People draft wills to set out their wishes for how their
property is to be distributed after they die. Certain items
– such as money, real estate, or jewellery –
are easily identifiable as "property", and are
specifically thought of and addressed when wills are drafted.
However, other items are less clearly "property". Take,
for example, genetic material stored for assisted human
reproduction, such as frozen sperm samples. Is this
"property" that would form part of one's estate and
be affected by the terms of the will? Recent case law indicates
that the answer to this question is "yes".
In a recent decision of the Supreme Court of British Columbia,
J.C.M. v. A.N.A., 2012 BCSC 584, it was held that, on the
facts of the case, sperm straws (vials of donated sperm) were to be
treated as "property" for the purpose of dividing them
between two separating spouses upon the dissolution of their
J.C.M. and A.N.A. commenced a spousal relationship in 1998, and
had two children using sperm provided by a single sperm donor.
A.N.A. gave birth to their first child, and J.C.M. gave birth to
their second. The couple separated in 2006, and entered into a
separation agreement in 2007. The agreement divided the property
between them, but the sperm straws inadvertently were not addressed
in the agreement.
J.C.M. wanted to have a child with her new spouse, and contacted
A.N.A. to offer to purchase what she determined to be A.N.A.'s
half-interest in the remaining sperm straws. A.N.A., however,
expressed her preference that the sperm straws be destroyed, and
refused to consent to the release of the sperm straws from the bank
in which they were being stored. J.C.M. commenced an application
for an order declaring the sperm straws to be her sole property,
while A.N.A. opposed and requested that the sperm straws be
A.N.A. raised various moral arguments as to why sperm should not
be treated as property. The common law had historically taken the
view that human beings, or their body parts or products, could not
be considered property. However, the application judge reviewed
recent case law, and expressed agreement with the theme in those
cases that medical science has advanced to a point where this
common law view requires rethinking.
One of the recent cases reviewed by the court was the U.K. case
of Jonathan Yearworth & Ors v. North Bristol NHS
Trust,  EWCA Civ 37. In this case, six men who had
stored sperm samples sued when the liquid nitrogen in the tanks
used to store the samples fell below the amount required to keep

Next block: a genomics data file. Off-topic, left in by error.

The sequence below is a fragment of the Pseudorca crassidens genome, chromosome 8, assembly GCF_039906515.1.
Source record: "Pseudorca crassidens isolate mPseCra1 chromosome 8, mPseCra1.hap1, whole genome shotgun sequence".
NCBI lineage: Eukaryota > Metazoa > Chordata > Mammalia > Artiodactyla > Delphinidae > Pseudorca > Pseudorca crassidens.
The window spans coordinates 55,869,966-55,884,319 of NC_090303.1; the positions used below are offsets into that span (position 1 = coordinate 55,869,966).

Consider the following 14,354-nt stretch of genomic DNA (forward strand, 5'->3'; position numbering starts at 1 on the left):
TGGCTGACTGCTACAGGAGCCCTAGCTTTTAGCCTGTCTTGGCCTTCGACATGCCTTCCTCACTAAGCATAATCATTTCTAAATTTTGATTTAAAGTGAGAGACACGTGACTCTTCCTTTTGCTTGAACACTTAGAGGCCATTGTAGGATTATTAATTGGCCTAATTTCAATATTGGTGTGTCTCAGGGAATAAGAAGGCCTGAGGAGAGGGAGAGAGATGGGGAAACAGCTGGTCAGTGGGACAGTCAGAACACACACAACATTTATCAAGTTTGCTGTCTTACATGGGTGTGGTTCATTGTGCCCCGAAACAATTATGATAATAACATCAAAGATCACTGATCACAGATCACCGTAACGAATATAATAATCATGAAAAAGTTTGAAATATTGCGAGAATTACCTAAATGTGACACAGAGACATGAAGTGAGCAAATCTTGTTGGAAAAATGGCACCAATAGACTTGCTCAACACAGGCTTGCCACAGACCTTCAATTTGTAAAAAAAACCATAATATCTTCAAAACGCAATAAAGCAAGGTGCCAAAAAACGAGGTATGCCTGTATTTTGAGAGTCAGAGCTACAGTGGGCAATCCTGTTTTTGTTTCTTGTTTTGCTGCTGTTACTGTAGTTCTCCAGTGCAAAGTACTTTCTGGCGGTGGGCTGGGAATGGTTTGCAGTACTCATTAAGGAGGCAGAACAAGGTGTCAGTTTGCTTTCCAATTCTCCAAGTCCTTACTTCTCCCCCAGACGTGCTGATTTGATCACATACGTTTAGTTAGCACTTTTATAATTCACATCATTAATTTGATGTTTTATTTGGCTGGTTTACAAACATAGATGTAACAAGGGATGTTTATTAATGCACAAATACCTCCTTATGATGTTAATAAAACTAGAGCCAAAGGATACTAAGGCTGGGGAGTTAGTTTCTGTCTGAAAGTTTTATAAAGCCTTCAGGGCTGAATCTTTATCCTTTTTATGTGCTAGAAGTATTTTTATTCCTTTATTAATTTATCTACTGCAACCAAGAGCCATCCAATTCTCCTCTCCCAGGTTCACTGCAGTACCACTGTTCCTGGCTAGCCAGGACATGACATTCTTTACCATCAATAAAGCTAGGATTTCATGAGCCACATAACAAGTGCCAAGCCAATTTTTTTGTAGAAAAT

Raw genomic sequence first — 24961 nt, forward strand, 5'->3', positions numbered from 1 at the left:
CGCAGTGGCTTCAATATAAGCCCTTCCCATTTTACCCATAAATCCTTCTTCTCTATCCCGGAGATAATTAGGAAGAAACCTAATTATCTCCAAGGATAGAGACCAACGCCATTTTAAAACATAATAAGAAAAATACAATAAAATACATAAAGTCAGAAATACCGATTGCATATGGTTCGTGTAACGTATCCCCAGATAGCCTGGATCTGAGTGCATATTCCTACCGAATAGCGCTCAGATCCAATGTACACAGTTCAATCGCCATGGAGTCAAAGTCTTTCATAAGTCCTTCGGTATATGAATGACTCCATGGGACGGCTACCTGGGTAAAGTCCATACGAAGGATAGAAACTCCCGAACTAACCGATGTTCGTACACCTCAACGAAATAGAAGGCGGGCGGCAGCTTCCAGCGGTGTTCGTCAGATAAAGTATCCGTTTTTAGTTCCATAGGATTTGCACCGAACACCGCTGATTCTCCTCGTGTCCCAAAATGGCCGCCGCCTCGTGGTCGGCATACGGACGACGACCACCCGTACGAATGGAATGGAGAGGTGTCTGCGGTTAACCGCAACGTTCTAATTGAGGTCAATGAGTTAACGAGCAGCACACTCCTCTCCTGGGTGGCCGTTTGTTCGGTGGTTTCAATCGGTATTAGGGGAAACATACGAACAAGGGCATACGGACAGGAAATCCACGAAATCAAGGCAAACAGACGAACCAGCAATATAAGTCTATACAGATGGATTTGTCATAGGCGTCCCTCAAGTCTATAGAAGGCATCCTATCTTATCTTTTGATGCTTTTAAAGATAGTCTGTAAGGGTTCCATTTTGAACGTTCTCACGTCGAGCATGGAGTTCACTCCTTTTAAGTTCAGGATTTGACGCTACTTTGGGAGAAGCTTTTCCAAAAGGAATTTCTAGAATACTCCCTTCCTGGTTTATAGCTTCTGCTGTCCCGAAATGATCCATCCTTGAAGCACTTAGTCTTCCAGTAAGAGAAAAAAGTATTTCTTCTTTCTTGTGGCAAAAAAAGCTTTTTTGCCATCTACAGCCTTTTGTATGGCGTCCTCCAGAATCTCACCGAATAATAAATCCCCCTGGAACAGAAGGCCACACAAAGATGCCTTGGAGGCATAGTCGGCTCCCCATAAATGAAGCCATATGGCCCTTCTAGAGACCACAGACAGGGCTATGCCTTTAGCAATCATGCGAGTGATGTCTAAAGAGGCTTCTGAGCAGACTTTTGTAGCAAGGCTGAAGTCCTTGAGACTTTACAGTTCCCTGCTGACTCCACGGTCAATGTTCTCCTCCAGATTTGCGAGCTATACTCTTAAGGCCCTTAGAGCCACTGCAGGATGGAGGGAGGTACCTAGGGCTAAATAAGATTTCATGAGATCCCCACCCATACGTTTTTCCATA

the samples frozen and they thawed. The court held the sperm
samples were property for the purpose of the claim in negligence of
the six men.
The Yearworth decision was also cited by Supreme Court
of Queensland in its decision in Bazley v. Wesley Monash IVF
Pty Ltd.,  QSC 118. There, Warren Bazley stored sperm
samples prior to undergoing treatment for cancer, and subsequently
died of the disease. Though he had prepared a detailed will, Mr.
Bazley failed to make any written direction about the use of his
sperm post-mortem. Following his death, the storage facility took
the position that, in accordance with their written contract and
national guidelines, they could not facilitate the use of the
gametes and were required to dispose of them. The court held the
straws of semen "are property, the ownership of which vested
in the deceased while alive and in his personal representatives
after his death." It held that the storage facility stood in
the position of a bailee for reward to the deceased, as it agreed
to store the straws so long as the fee was paid and the contract
with the deceased was maintained.
The recent treatment of genetic material as "property"
is important to bear in mind during estate planning for anyone who
has acquired or stored such material. If you do not specify in your
will what you wish to happen to genetic material in which you have
an "ownership interest", it could be found to form part
of the residue of your general estate, and one or more of your
beneficiaries may quarrel over its possession –
particularly in families where there are ex- and current spouses,
and children from past marriages.Special consideration should be
given to the disposition of this special kind of
The content of this article is intended to provide a general
guide to the subject matter. Specialist advice should be sought
about your specific circumstances.
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Amato v. Welsh, 2013 ONCA 258 marks an interesting development in the law – it suggests the previously inviolable doctrine of absolute privilege which protects lawyers from suit may admit an exception.
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